It was a long walk for a 4-year-old.
It happened in 1966. My older sister Krissy, eager to get me out of her hair, gave me a coin she’d made from a piece of cardboard.
“You can buy candy with it,” she said.
Candy was a rarity in our home, but I knew where to buy some.
I slipped out the back door and made my way through the woods and onto Diane Drive. It was another 200 yards to the “little store,” the mom-and-pop shop at the bottom of the hill.
I entered the store and reached my grubby hand above my head and set my fake coin on the counter. Beneath the counter, through the glass, was a spectacular display of penny candy. I stood there mesmerized by the incredible potpourri of sweets.
Unbeknownst to me a great hullabaloo was taking place at my house. Krissy and Kathy, 7 and 9 respectively, had been instructed to keep an eye on me while my mother went downstairs with a load of laundry.
When my mother returned a few minutes later, I was nowhere to be found. Kathy, apparently, had gone upstairs to her bedroom. Krissy and I were left together for only a few minutes — just enough time for her to cut out the coin and give it to me (though I don’t think she expected her runt brother to walk all the way to the little store).
Panic overcame my mother as she searched the house — though she’d soon have the situation under control.
This story came to mind as I read a recent article in The New York Times on kids and walking. Today’s parents are in such a state of worry, most won’t let their children walk anywhere alone.
It’s routine for parents to drive their kids to and from school — even if they are 10, 11 or 12 and even if the school is only a few blocks away.
At some schools, there is a rigorous process for picking children up. Parents display their kids’ names on their dashboards. A school official radios to the building and the kids are escorted, one at a time, to the cars.
Parents who attempt to buck our worry-prone culture — one lady allowed her 10-year-old son to walk a mile to soccer practice — face the wrath of family, neighbors and local authorities.
When a police officer saw the boy walking alone, he stopped him and drove him to practice. The officer reprimanded his mom and told her she would have faced child endangerment had anything happened to her son.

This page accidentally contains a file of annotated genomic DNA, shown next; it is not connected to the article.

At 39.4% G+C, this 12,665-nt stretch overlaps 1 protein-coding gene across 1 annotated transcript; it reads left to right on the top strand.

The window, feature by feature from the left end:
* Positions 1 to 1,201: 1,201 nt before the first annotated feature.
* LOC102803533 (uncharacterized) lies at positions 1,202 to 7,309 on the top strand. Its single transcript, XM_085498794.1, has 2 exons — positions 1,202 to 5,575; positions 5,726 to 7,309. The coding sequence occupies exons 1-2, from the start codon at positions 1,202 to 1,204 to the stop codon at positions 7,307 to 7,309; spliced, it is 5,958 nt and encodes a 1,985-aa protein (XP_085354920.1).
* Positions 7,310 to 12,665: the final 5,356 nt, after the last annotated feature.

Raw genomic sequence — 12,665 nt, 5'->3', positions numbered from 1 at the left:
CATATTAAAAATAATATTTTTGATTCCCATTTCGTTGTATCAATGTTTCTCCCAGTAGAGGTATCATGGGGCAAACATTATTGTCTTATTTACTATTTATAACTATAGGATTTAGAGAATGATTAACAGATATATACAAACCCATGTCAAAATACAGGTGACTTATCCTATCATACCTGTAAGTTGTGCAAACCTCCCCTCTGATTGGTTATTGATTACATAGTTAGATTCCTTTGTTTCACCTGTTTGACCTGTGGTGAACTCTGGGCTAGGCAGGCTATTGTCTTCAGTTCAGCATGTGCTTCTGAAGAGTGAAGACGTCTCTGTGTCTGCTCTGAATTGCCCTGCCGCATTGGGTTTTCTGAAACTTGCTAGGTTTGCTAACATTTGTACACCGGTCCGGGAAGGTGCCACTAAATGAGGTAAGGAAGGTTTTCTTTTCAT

To be sure, we’re an uptight, control-freak culture these days. Our paranoia is stoked by sensationalistic news stories and 24/7 coverage about children who have been abducted, but our fears are not entirely warranted.
The Times offers an interesting statistic: There are roughly 40 million elementary school-age children in America. Each year, 115 children are abducted — but more than 250,000 are in car wrecks.
Which shows how times have changed – and not necessarily for the better.
When I was 10 in 1972, I was permitted to roam all over the place, so long as my mother knew where I was going.
I am certainly sympathetic to the challenge parents face today. A friend of mine is determined that both her children experience some of the freedom she knew as a child.
She allows her kids to go into the woods to play – but she is filled with terror as she attempts to monitor them, unnoticed, from the window.
In any event, on the day I disappeared in 1966, my mother finally got my sister Krissy to fess up. Shortly after I arrived at the store, my mother pulled our station wagon into the store’s parking lot and rushed inside to hug me.
Lucky for her this happened in 1966.
Had it happened now, she’d have to deal with the police and child welfare officials and maybe even an embarrassing report on the evening news.